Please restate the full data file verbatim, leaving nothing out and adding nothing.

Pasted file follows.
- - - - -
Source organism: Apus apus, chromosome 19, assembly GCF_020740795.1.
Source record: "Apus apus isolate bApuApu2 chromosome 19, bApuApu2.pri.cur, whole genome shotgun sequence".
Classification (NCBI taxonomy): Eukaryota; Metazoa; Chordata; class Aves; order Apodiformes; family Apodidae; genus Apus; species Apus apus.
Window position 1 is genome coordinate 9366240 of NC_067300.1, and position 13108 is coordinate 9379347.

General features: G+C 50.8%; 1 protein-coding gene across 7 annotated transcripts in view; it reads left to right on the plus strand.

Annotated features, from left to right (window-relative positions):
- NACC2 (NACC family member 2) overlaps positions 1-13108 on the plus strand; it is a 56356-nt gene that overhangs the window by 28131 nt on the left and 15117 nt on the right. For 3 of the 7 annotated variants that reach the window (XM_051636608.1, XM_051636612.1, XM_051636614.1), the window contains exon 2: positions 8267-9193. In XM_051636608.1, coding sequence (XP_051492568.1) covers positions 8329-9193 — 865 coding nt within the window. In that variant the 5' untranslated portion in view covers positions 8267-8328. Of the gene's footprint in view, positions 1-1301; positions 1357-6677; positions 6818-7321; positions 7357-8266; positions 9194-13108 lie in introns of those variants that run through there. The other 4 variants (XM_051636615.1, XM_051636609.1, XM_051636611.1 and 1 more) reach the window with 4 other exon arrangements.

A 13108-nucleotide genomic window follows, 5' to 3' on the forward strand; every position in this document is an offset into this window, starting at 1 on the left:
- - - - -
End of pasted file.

Source organism: Apus apus, chromosome 19, assembly GCF_020740795.1.
Source record: "Apus apus isolate bApuApu2 chromosome 19, bApuApu2.pri.cur, whole genome shotgun sequence".
Classification (NCBI taxonomy): Eukaryota; Metazoa; Chordata; class Aves; order Apodiformes; family Apodidae; genus Apus; species Apus apus.
Window position 1 is genome coordinate 9366240 of NC_067300.1, and position 13108 is coordinate 9379347.

General features: G+C 50.8%; 1 protein-coding gene across 7 annotated transcripts in view; it reads left to right on the plus strand.

Annotated features, from left to right (window-relative positions):
- NACC2 (NACC family member 2) overlaps positions 1-13108 on the plus strand; it is a 56356-nt gene that overhangs the window by 28131 nt on the left and 15117 nt on the right. For 3 of the 7 annotated variants that reach the window (XM_051636608.1, XM_051636612.1, XM_051636614.1), the window contains exon 2: positions 8267-9193. In XM_051636608.1, coding sequence (XP_051492568.1) covers positions 8329-9193 — 865 coding nt within the window. In that variant the 5' untranslated portion in view covers positions 8267-8328. Of the gene's footprint in view, positions 1-1301; positions 1357-6677; positions 6818-7321; positions 7357-8266; positions 9194-13108 lie in introns of those variants that run through there. The other 4 variants (XM_051636615.1, XM_051636609.1, XM_051636611.1 and 1 more) reach the window with 4 other exon arrangements.

A 13108-nucleotide genomic window follows, 5' to 3' on the forward strand; every position in this document is an offset into this window, starting at 1 on the left: